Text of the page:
The “Science, Technology and Innovation (STI) Report,” jointly conducted by the WB and Vietnam’s MOST, examines the current STI policy and development framework, analyzes the bottlenecks that hamper firms from innovating, and proposes a comprehensive reform agenda to spur innovation-led growth.

Ms. Robyn Mudie, Australian Ambassador to Vietnam and Mr. Huynh Thanh Dat, Minister of Science and Technology at the launch of the reports (Photo credit: Australian Embassy in Vietnam)

According to Carolyn Turk, WB Country Director for Vietnam, “Vietnam will need new drivers of economic growth to meet its ambition to become a high-income economy by 2045 and innovation will be fundamental in boosting incomes and improving the quality of growth.” She evaluated that there are different approaches to accelerating innovation and this report presents ideas that could work well for Vietnam.

The report suggests that Vietnam should reorient the STI’s policy from supporting cutting edge innovation to promoting adoption and diffusion of technologies among a broad group of firms. Technology diffusion - not just research and invention - can bring significant productivity gains and economic transformation. This is where the government’s interventions and support can have the biggest payoffs.

The report also stressed that priority should be given to firm capability building to make the most of state-of-the-art technologies. Closing the skills gaps of the workforce - both quality and quantity - will be also important to harness the full power of innovation.

These findings and recommendations are in line with a regional report issued earlier by the WB titled “The Innovation Imperative for Developing East Asia,” which was presented at this event. It identifies a mismatch between the innovation policies and institutions and firms’ capabilities and needs, which is common among countries across the region. The region is falling behind advanced economies in the breadth and intensity of new technology use.

The report argues embracing greater innovation could help countries to rise up to set of new challenges to keep growing including global geopolitical frictions, COVID-19, climate change and the noted decline of productivity growth. To foster innovation will require a comprehensive reform agenda. In addition to reorienting STI policies to better match firms’ capabilities and needs, countries should strengthen key complementary factors for innovation such as workers’ skills and access to finance for innovation projects.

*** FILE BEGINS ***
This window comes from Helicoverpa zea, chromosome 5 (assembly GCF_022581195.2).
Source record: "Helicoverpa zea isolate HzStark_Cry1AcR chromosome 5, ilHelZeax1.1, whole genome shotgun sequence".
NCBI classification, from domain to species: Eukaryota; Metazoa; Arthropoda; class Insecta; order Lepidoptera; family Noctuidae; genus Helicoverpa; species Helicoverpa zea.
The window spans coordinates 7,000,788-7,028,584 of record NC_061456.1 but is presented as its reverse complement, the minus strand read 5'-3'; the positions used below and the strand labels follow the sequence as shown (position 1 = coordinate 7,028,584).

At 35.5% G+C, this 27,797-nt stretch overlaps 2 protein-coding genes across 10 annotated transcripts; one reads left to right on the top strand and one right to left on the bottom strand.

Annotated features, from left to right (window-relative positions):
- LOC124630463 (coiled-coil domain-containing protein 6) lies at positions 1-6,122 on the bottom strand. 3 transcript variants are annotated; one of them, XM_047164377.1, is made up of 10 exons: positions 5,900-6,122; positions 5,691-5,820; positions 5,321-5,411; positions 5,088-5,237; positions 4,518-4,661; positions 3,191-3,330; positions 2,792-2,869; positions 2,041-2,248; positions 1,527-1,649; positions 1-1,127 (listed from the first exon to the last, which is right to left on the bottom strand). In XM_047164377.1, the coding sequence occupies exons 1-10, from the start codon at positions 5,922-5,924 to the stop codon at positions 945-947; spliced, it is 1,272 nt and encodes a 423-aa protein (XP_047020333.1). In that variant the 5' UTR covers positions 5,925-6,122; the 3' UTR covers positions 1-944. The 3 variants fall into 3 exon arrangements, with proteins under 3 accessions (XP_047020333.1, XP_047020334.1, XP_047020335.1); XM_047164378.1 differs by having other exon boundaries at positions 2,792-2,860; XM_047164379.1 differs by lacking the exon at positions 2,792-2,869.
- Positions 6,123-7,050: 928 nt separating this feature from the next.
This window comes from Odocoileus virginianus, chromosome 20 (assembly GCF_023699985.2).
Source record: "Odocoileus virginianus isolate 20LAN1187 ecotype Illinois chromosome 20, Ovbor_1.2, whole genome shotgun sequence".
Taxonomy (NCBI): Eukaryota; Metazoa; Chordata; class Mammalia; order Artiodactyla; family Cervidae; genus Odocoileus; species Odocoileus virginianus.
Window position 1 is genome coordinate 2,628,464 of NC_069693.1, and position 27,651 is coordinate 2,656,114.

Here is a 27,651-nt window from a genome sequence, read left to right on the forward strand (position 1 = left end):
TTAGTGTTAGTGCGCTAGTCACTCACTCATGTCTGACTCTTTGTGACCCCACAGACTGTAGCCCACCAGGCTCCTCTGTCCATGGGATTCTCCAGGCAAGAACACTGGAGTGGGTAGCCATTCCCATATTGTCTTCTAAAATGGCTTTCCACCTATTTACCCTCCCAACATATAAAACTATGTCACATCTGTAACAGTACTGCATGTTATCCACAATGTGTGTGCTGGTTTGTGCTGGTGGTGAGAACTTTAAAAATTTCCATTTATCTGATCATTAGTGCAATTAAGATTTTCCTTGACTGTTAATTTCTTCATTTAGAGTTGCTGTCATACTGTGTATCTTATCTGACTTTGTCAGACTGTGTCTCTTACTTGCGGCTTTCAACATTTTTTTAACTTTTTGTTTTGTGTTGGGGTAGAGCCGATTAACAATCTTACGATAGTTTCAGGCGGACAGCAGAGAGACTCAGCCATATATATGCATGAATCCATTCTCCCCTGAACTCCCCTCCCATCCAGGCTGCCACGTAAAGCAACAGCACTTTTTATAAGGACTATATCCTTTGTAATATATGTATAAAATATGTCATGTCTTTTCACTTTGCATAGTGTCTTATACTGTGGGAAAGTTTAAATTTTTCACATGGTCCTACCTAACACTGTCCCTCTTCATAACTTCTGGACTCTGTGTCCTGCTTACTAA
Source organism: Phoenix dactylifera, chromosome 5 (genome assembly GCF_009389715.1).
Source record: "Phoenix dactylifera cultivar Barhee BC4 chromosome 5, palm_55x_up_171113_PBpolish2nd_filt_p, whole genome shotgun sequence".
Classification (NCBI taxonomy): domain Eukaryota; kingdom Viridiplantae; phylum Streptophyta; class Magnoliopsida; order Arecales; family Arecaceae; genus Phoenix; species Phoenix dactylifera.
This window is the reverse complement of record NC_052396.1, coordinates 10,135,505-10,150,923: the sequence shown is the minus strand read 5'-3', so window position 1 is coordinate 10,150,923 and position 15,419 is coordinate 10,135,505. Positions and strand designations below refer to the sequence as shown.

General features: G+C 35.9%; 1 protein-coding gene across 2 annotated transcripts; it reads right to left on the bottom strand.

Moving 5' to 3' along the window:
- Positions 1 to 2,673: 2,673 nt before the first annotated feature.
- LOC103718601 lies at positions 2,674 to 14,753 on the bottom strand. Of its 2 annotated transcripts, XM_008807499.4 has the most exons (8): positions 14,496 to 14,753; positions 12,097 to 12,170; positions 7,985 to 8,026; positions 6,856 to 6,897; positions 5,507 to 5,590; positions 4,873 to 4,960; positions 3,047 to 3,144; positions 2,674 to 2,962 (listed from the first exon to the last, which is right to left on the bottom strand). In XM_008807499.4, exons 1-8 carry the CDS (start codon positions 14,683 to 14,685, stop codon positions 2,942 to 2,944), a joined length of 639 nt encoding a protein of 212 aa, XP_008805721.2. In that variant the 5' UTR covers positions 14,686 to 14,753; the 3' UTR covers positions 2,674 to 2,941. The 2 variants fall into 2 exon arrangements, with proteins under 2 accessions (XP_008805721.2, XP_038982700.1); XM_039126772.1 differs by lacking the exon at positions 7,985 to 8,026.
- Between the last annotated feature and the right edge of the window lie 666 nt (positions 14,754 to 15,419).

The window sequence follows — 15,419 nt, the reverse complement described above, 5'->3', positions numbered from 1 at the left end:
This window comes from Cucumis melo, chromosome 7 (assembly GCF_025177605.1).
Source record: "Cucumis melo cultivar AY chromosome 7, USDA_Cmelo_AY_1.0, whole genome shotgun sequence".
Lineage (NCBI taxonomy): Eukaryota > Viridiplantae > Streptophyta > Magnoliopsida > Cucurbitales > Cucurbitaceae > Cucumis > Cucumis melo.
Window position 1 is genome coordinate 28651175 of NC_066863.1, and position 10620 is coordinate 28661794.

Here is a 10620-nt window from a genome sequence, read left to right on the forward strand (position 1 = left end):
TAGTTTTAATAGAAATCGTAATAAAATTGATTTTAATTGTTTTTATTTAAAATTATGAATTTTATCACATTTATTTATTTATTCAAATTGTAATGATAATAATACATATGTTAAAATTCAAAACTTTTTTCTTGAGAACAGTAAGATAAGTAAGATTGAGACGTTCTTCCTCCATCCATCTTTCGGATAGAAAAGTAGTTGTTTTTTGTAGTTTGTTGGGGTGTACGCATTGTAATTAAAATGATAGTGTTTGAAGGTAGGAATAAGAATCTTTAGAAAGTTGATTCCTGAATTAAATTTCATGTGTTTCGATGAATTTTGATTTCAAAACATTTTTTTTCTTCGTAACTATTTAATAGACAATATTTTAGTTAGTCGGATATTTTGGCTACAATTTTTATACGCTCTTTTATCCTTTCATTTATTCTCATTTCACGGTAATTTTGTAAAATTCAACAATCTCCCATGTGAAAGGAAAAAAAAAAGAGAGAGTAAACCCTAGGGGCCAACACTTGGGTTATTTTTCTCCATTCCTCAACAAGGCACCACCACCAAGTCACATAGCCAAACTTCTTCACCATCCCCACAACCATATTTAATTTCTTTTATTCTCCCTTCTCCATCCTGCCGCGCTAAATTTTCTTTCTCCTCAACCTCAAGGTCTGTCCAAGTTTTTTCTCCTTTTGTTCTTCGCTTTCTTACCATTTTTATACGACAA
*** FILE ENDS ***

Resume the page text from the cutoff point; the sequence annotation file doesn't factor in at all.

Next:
The impact of technology adoption is also clearly quantified in the report “Technological change in Vietnam: the contribution of technology to economic growth,” developed by CSIRO, Australia’s national science agency, and Vietnam’s MOST.

Ms. Robyn Mudie, Australian Ambassador to Vietnam speaks at the launch.

Delivered through the Aus4Innovation Program, this report provides tools to assess the current situation and impacts of technological progress and innovation on Vietnam's economic growth. By applying economic models to an extensive database of Vietnam business technology adoption, researchers show that technology adoption contributed significantly to the total economic growth to Vietnam over the 2016-2019 period.

Speaking at the launch, Ms. Robyn Mudie, Australian Ambassador to Vietnam shared that “Australia has been supporting Vietnam in making evidence based policy decisions in STI, and this report is another major milestone in our partnership. A team of researchers from Australia and Vietnam have been working on this report for 1.5 years, collecting and analyzing nearly 20 years’ worth of data to develop two modern economic models to quantify the contribution of technology progress to economic growth. We hope that MOST will make good use of this report and these two models to develop practical national STI policies in the long run.”

These reports will be an important reference for policy in the economic transition process of Vietnam out to 2030, with the vision to 2045. It shows that efficiency and innovation play an increasingly important role and overtakes physical capital and cheap labor in the contribution to economic growth.

“The reports show how science, technology and innovation as a new engine contributed to Vietnam’s socio-economic growth and how we can move forward to continuous improvement and enabling of our innovation ecosystem,” said Huynh Thanh Dat, Vietnam’s Minister of Science and Technology.

Dat affirmed that “We will continue to upgrade the national innovation system for better creation, translation and application of knowledge and technology towards sustainable development goals of the country by 2030 and 2045. We highly appreciate the support of the Australian Government and the World Bank in these efforts and look forward to more collaborative initiatives to turn those thoughtful recommendations and tools into actions.”

Vietnam has seen rapid growth both economically and technologically in the past few years. Strong leadership and institutions will be key for Vietnam to leverage these opportunities and unblock bottlenecks for further economic development.

Chung Anh